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Eric Cantor: No 'unlimited' funds for disaster relief [video]

August 29, 2011|By Michael A. Memoli
  • At the White House, FEMA administrator Craig Fugate discusses the response to Hurricane Irene.
At the White House, FEMA administrator Craig Fugate discusses the response… (Larry Downing / Reuters )

As FEMA's budget is under new strain in the aftermath of Hurricane Irene, a top House Republican maintained that any new funds allocated for federal disaster relief must be offset by budget cuts elsewhere.

Speaking on Fox News Channel, House Majority Leader Eric Cantor said a natural disaster like Hurricane Irene is an "appropriate instance" for a federal role, but that the government can't go deeper into debt to pay for unexpected outlays.

"We will find the money if there is a need for additional monies," he said. But "those monies are not unlimited. And what we've always said is, we've offset that which has already been funded."

Cantor equated the situation to what an ordinary family would do in a crisis, doing without a new car to pay for the needs of a sick loved one, for instance.

"Unfortunately the government continues to borrow money and to spend money it doesn't have," he said.

Cantor's position has been the consistent view of majority Republicans since taking control of the House, even with disaster relief funding running thin after yet another severe weather event.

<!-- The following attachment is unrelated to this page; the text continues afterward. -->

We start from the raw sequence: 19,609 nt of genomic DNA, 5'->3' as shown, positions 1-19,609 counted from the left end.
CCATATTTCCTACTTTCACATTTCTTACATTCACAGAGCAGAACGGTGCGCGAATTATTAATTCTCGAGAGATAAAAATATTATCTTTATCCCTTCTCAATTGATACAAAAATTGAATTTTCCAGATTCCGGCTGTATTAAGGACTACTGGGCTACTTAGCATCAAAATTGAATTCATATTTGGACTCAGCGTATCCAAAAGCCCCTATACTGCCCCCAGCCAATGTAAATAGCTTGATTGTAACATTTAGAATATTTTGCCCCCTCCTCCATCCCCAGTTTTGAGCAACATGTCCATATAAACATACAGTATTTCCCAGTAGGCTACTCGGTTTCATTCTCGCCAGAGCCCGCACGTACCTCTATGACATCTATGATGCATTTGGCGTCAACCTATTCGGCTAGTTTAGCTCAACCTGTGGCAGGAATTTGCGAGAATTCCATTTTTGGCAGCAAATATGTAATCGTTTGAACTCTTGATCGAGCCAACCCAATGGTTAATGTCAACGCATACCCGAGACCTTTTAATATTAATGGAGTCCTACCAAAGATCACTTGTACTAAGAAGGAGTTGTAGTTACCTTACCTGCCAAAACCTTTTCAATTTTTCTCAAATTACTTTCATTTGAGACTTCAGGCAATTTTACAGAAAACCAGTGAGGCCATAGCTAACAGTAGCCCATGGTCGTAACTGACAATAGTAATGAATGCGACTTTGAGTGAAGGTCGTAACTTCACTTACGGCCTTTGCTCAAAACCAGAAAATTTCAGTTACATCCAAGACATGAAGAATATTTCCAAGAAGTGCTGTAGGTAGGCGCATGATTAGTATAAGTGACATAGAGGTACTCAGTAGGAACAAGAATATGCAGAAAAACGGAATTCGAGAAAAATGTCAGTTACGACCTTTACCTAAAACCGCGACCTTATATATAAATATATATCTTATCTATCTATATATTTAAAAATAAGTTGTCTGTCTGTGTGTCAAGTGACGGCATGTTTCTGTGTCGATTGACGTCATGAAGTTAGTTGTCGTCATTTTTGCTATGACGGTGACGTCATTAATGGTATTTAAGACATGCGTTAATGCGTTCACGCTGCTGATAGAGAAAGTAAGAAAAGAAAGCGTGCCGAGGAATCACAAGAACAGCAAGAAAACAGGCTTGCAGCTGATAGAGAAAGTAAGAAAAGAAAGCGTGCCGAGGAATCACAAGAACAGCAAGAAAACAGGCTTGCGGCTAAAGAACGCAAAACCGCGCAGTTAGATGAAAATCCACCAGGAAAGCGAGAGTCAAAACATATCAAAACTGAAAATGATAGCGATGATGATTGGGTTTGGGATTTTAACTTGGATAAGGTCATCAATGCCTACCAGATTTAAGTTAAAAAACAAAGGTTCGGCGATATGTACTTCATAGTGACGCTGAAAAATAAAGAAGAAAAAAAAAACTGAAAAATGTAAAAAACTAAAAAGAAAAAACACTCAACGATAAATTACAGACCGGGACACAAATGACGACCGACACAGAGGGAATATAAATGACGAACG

In anticipation of new requests for federal support, FEMA confirmed Monday it would temporarily halt appropriations for any new projects tied to previous disasters like the tornadoes in Missouri or Alabama.

FEMA administrator Craig Fugate said the agency is discussing a supplemental funding request with the White House.

"Our goal is to keep this disruption as short as possible, but it was prudent," said Fugate, who also stressed that individual assistance programs will continue to be funded fully.

Cantor said the House has already passed a measure providing for an additional $1 billion in disaster funds, and blamed the Senate for inaction.

Missouri Sen. Roy Blunt, a Republican, said that if FEMA could not "fulfill its promise" to his state, "We need to reexamine disaster response policies and how they're implemented."

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